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Maria F. Dal Martello, Laurence T. Maloney, Cynthia Sahm, Lothar Spillmann; How the past gives way to the present: Evidence for Bayesian updating with repeated presentation of ambiguous motion quartets. Journal of Vision 2005;5(8):661. doi: 10.1167/5.8.661.
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© ARVO (1962-2015); The Authors (2016-present)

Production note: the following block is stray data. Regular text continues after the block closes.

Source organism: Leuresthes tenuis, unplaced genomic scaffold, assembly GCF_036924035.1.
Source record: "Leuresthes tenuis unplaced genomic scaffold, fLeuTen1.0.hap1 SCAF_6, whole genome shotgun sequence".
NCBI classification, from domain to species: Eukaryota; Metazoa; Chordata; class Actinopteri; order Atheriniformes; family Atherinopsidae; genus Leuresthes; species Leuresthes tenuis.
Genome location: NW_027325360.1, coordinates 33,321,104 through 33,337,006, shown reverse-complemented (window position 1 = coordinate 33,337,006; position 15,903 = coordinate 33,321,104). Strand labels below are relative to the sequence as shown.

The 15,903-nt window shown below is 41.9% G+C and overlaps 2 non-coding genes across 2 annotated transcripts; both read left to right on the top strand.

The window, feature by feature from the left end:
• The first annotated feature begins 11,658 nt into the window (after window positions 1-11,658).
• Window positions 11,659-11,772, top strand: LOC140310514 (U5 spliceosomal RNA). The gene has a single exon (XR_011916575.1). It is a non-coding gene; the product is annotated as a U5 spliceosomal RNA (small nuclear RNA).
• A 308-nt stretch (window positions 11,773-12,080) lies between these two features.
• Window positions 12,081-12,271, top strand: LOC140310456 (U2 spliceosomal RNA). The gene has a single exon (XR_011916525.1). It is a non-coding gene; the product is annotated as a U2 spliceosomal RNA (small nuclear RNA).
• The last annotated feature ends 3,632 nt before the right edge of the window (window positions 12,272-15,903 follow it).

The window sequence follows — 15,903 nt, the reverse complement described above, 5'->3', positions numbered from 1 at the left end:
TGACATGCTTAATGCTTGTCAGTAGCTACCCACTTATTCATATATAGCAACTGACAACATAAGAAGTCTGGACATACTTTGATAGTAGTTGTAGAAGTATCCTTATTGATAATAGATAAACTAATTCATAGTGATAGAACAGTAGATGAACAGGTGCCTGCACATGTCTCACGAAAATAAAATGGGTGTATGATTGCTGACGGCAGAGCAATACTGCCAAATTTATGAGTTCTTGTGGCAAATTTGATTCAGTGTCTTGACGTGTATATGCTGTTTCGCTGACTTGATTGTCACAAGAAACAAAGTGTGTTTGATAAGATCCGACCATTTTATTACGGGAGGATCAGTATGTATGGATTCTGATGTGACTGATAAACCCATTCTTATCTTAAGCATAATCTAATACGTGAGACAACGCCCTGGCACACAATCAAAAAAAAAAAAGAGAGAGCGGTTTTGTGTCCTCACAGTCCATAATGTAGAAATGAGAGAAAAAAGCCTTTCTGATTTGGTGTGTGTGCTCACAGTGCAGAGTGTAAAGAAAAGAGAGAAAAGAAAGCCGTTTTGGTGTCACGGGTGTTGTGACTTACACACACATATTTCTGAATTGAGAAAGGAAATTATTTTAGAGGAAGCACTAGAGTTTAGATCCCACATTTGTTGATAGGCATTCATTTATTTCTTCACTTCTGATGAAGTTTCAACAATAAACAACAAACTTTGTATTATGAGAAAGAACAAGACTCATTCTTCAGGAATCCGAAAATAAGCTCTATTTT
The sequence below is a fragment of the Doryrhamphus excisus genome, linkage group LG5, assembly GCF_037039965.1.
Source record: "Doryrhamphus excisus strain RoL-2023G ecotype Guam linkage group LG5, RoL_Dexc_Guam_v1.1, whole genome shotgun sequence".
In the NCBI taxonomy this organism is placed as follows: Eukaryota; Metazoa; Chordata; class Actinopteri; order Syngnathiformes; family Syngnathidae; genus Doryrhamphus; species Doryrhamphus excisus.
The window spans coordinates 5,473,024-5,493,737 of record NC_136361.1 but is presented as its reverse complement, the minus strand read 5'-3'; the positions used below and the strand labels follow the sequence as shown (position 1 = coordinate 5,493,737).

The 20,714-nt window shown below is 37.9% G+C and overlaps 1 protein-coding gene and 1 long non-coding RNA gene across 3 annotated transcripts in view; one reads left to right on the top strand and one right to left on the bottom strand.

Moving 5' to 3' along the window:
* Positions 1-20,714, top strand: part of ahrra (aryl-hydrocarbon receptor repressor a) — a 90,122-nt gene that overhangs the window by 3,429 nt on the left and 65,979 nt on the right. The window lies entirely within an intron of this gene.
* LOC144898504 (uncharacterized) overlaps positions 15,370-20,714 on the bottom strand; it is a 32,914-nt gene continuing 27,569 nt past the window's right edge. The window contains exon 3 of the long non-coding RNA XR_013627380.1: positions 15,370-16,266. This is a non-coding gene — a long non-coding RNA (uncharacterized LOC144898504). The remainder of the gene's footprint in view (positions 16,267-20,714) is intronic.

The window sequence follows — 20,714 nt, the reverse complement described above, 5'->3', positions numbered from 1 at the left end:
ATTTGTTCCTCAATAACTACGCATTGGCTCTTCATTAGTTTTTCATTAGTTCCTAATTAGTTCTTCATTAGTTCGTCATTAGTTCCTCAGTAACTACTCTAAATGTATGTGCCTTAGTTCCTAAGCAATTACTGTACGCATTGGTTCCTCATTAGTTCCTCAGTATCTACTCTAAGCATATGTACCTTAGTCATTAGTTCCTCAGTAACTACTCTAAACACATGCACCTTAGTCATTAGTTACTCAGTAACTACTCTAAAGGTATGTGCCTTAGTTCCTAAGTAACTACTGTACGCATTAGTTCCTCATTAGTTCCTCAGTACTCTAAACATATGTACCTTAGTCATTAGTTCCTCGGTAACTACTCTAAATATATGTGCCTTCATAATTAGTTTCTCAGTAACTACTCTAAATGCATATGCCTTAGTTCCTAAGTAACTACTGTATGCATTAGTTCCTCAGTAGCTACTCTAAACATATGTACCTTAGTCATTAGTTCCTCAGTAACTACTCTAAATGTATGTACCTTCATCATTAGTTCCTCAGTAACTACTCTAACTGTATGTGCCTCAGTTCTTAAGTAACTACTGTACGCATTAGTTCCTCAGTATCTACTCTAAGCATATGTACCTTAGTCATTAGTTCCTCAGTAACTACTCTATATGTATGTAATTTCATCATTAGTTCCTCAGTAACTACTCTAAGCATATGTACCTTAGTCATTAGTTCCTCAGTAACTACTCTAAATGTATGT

Introduction: In a motion quartet (MQ)with one repetition, two disks that fall at the endpoints of a diameter of an invisible circle are briefly presented and then replaced by two disks that fall on a second diameter. The observer sees rotation of the first pair into the second. By varying the angle between the diameters, one can estimate a psychometric function P[L|angle]. We reported last year that recent task history exerted a strong effect on perceived direction of motion, shifting the threshold parameter of the psychometric function. In particular, the observer is strongly biased to see motion in the same direction as the motion perceived on the most recent trial. This hysteretic effect (measured as the change in threshold) is little affected by increasing the time interval between trials (to as much as 30 seconds). Purpose: We sought to determine how repetitions of the same motion quartet would affect hysteresis. It is plausible, for example, that multiple presentations of the same sensory information would eventually ‘overpower’ the influence of recent task history, reducing hysteresis to 0. But precisely how? Methods: We measured the hysteresis induced by the previous trial for two subjects who judged 3840 MQ trials each. In different blocks, the MQ was presented 1, 2, 4 or 8 times in each trial. The observer reported the direction of motion of the last presentation only. Results: For both observers we found that hysteresis decreased rapidly with number of repetitions and that a log-log plot of hysteresis versus repetition was approximately linear with slope −1. Doubling the number of repetitions halves the hysteretic effect. This outcome is consistent with a Bayesian updating model where an initial prior probability that the stimulus will go left (based on recent task history) is successively combined with independent likelihood terms, one for each repetition of the stimulus.
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